Archive for February, 2010

Lately, my mind has been pre-occupied with thoughts of the pretty little plates my mother-in-law picked up for me at a thrift store. They have a great shape and the most beautiful pink orchid painted on them and I’ve been wondering what I could shoot on them.

Originally, I’d planned on pistachio wafers…delicate, lacy crisps in that characteristic shade of green against the white plate, complemented by the pinks in the flower. However, that was a no-go because I had forgotten to pick up pistachios on my last grocery trip and, alas, it was -26 degrees Celsius with the windchill today and I was going absolutely nowhere I didn’t have to.

I looked around the kitchen for inspiration and it hit me…banana bread! But, not the cakey, sweet, almost dessert-like café offering: a much more nutritious bread…with very little sugar and fat, something you wouldn’t feel guilty about the second you stopped chewing.  Something my mother would call “wholesome”.

To be honest, I had a much clearer idea of how I wanted it to photograph than I did about how it should taste. I set the oven to preheating, greased and floured a small cake pan, and whipped out my trusty wooden spoon.

I was so pleased with the result…both the bread and the photo! Doesn’t it make you think you’ve just glanced down from your book at a cozy little café to see that the server refilled your cup and brought you a piece of that banana bread you’ve been eyeing in the cascade display case?

Banana Bread

-1 cup all-purpose flour

-1/2 cup spelt flour

-1/2 cup sugar

-1 tsp. baking soda

-pinch of salt

-1/4 cup whole flax seeds

-1/2 cup unsweetened applesauce

-2 T. ground flax mixed with 1/4 cup + 2 T. water

-3 very ripe bananas, peeled and mashed

Preheat oven to 325. Grease and flour a loaf pan or small rectangular cake pan. Set aside.

Stir together all the ingredients until smooth. Pour into the pan. Bake for 50-55 minutes, or until toothpick inserted in centre comes out clean.

Allow to cool and slice as desired.


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Pasta Alfrenara

Just look at that lovely arrangement of ingredients. Only something truly wonderful could come from that collection. Way back during Vegan Mofo, I was perusing posts and got stuck on this one.

It sounded so marvelous. I filed it away and promptly forgot about it until last week. When I stumbled across the recipe again, I got more excited to try it than I had the first time and immediately put the dish on the top of my “To Try” list.

The very first dish I ever made for my family was fettuccine Alfredo. Believe it or not, I used to hate cooking. I always loved to bake; but, my poor Mother just couldn’t convince me to cook anything savoury. Then, just as I started dated Husband, I suddenly became interested in learning how to cook. I think I knew then that I’d spend the rest of my life feeding this man and wanted to impress him right away. So, I started to experiment in the kitchen…using my parents and siblings as guinea pigs.

I loved pasta, I loved anything creamy and I was really surprised at how simple Alfredo looked so I dove into it. I’m so glad it was my first dish because it worked out perfectly and really encouraged me to stay in the kitchen, barefoot and…whisking.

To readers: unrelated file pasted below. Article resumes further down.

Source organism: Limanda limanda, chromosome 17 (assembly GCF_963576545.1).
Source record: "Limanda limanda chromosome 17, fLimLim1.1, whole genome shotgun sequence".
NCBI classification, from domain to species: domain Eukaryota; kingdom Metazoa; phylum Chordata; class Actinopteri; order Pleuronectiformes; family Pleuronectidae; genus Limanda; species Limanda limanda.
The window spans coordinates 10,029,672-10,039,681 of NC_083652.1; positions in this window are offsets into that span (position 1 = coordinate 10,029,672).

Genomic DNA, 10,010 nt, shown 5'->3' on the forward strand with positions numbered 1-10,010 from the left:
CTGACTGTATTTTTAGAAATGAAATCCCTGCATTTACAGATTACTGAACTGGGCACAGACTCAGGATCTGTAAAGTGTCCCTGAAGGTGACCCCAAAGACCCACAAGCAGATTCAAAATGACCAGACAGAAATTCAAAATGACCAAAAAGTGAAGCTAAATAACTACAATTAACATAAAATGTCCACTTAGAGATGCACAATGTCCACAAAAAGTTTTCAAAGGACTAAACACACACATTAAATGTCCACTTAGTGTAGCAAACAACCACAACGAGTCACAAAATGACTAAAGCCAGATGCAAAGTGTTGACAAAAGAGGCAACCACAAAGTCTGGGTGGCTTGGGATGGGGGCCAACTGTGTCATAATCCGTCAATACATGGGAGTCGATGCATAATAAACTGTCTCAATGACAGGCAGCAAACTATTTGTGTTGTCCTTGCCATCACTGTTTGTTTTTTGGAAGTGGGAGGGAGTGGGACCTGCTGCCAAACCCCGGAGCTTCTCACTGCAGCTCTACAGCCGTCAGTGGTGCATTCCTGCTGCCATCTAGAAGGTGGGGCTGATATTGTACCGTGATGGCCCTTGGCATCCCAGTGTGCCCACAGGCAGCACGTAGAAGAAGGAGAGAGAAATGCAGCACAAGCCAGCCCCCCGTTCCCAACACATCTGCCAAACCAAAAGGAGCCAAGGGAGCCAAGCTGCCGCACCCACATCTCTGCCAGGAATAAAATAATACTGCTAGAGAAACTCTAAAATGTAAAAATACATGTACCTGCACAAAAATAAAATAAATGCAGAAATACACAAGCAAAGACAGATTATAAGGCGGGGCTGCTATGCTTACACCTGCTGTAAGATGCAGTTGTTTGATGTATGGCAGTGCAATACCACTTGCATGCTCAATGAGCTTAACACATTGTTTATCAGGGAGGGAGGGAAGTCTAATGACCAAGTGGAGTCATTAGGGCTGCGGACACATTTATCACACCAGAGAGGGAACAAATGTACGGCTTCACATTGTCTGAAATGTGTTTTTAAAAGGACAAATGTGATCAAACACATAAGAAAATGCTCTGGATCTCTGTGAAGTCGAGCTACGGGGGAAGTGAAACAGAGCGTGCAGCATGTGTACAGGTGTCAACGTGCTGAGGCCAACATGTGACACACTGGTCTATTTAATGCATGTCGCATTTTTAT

When I went vegan, I shed a figurative tear for Alfredo, assuming that a faux cream could never truly match the real thing in that particular sauce. Enter raw cashews! I am eternally amazed at the power of raw nuts. I can’t tell you how thrilled I am by the velvety texture of perfectly ground nuts in a sauce or soup or dip. I’ll never miss Alfredo again!

As for this particular dish…pure bliss. It is so fragrant and luxurious and just heavenly. I believe it may be a recent favourite for Husband and myself. I’m pretty sure I’m going to have the recipe tattooed on my left forearm…I’m only half-kidding.

I didn’t take a picture of the finished product…the light had fallen by the time it was finished and to be truthful, the combo of the creamy sauce and the spinach noodles I served with it was a little less than picturesque. Don’t let that sway you away from trying it, though…it really was such an impressive pasta dish.

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This dish really surprised me. I started out knowing only that I needed to use the package of bean sprouts in the fridge before they wandered off on their own, dejected and disgusted.

In my head, I started concentrating on the aromas I was hoping for in a Tuesday evening dinner. I started to salivate a little at the prospect of a pungent miso-based marinade and the toothsome chew of broiled squares of tofu. Alright, start that brick of spongy goodness pressing!

I thought of the wonderful aroma and bite to ginger and pulled that out of the pantry, knowing it would join the miso that would be soaking into the tofu.

I needed a little colour on my plate to contrast the beige of the sprouts and tofu and couldn’t keep carrot coins out of my mind. I started peeling, imagining how they were going to taste next to the tofu and sprouts…still a little crunchy…and…slightly glazed in a blood orange sauce! It hit me like a tonne of bricks…MUST MAKE BLOOD ORANGE SAUCE!!

Just like that, my (somewhat scattered) mind developed a complete plan for a really simple, completely healthy, and superbly delicious dinner.